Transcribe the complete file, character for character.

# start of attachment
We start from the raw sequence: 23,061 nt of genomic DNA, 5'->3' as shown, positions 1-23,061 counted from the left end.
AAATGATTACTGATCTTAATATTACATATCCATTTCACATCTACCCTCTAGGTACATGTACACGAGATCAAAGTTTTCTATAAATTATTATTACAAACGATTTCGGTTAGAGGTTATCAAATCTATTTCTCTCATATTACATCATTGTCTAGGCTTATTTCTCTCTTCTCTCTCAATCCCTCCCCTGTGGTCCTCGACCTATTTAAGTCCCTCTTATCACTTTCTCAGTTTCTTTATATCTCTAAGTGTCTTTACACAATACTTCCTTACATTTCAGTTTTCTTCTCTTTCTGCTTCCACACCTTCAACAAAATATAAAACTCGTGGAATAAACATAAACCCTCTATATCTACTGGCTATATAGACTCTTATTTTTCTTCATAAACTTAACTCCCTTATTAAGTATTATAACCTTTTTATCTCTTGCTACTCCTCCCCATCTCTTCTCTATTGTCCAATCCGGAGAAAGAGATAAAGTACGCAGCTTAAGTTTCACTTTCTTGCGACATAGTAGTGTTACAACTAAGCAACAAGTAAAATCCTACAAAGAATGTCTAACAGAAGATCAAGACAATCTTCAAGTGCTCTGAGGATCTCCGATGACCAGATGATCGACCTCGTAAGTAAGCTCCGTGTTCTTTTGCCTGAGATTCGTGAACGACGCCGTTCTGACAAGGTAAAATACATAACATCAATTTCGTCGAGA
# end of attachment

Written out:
We start from the raw sequence: 23,061 nt of genomic DNA, 5'->3' as shown, positions 1-23,061 counted from the left end.
AAATGATTACTGATCTTAATATTACATATCCATTTCACATCTACCCTCTAGGTACATGTACACGAGATCAAAGTTTTCTATAAATTATTATTACAAACGATTTCGGTTAGAGGTTATCAAATCTATTTCTCTCATATTACATCATTGTCTAGGCTTATTTCTCTCTTCTCTCTCAATCCCTCCCCTGTGGTCCTCGACCTATTTAAGTCCCTCTTATCACTTTCTCAGTTTCTTTATATCTCTAAGTGTCTTTACACAATACTTCCTTACATTTCAGTTTTCTTCTCTTTCTGCTTCCACACCTTCAACAAAATATAAAACTCGTGGAATAAACATAAACCCTCTATATCTACTGGCTATATAGACTCTTATTTTTCTTCATAAACTTAACTCCCTTATTAAGTATTATAACCTTTTTATCTCTTGCTACTCCTCCCCATCTCTTCTCTATTGTCCAATCCGGAGAAAGAGATAAAGTACGCAGCTTAAGTTTCACTTTCTTGCGACATAGTAGTGTTACAACTAAGCAACAAGTAAAATCCTACAAAGAATGTCTAACAGAAGATCAAGACAATCTTCAAGTGCTCTGAGGATCTCCGATGACCAGATGATCGACCTCGTAAGTAAGCTCCGTGTTCTTTTGCCTGAGATTCGTGAACGACGCCGTTCTGACAAGGTAAAATACATAACATCAATTTCGTCGAGA